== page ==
I first heard about this book in a talk by a corporate leader, and made a note to add it to my reading list. My Kindle has been the cause of impulse-buying in books, and this book too, sat on my unread pile for months. I finally got around to reading it over the Christmas Holidays, and have since been kicking myself for not doing so sooner!
I can confidently state that Move your Bus is the best management book that I have read in 2015.
Ron Clark is a US-based educator who runs the Ron Clark Academy in Atlanta, Georgia. From what I gather, his eponymous school uses innovative methods, reportedly improving education outcomes among students. Clark’s three previous books are on education theory, and this has been his first book on corporate performance. One would expect that an educator would have little to say in matters of managing a company, but Clark is also a high-performance entrepreneur, operating an enterprise that fulfils a critical social need.
The basis of this book is a Flintsones’ style bus, with the floor ripped out. The driver of the bus provides direction with the steering wheel, but it is the passengers who provide the power for mobility in the same manner that Fred Flintstone drives his car. Clark applies this analogy to teams.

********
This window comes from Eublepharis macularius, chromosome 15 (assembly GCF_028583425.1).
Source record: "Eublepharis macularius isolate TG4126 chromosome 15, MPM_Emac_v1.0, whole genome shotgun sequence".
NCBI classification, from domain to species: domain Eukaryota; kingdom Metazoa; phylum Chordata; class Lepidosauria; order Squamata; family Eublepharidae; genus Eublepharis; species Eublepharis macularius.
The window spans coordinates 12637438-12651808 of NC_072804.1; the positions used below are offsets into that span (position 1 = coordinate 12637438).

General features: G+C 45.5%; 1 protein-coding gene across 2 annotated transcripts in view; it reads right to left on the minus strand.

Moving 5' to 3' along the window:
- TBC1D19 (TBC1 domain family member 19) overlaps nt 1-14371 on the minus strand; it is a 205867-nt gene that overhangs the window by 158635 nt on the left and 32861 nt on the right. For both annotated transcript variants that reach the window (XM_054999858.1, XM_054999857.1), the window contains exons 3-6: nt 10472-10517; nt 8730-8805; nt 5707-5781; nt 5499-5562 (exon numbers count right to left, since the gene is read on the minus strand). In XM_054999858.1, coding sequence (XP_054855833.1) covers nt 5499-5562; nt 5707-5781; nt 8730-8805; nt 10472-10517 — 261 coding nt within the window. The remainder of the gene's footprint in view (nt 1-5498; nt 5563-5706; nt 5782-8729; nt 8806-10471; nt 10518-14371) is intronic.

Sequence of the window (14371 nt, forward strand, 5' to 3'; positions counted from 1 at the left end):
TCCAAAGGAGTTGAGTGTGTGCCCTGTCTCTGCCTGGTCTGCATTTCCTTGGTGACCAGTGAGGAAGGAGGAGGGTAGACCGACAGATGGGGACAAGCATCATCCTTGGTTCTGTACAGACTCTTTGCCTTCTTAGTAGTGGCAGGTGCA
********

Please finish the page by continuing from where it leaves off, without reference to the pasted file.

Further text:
Clark describes the passengers on the bus as Runners, Joggers, Walkers, and Riders. The Runners, he states, are the overachievers – individuals who put their professional performance above everything else in life. There are then the Joggers, who perform well, but are not as driven as the Runners, characterised by patches of brilliant performance. The Walkers, according to Clark, are those who just “go with the flow”, doing the bare minimum to stay productive. Clark defines one more class of employee – the Rider, who invests no effort, yet finds fault with people around and is generally “dead weight”; slowing the team down.
In this slim volume that can be read in a single afternoon, Clark paints insightful images of these types and highlights how the first three fit into the team’s dynamic. He also discusses strategies to best utilize them and drive them to peak performance. Clark has an easy, conversational style that makes this book an easy read. Though loaded with anecdotes from Clark’s own life and career, the book does not sound preachy or pedantic.
One major shortcoming of this book is the way in which Clark deals with the Riders – the underperformers on his bus. His language seems to suggest that organizations summarily fire such employees, as any effort invested in them is a waste. This, I believe, is a very simplistic view of a complex issue. Professional underperformance may have various causes – right from willful inertia, which of course warrants Clark’s choice of action, to pathologies such as clinical depression and social disorders. There is a dilemma here – should a company invest in attempting to ‘fix’ an underperforming employee in what could be a poor business decision, or should there be an ethically difficult “culling”?
Over all, Move Your Bus is a great resource for people managers, regardless of their career stage. Clark practices what he preaches in education – this easy-to-read book is rich in information and insight, and will leave you thinking for weeks afterwards.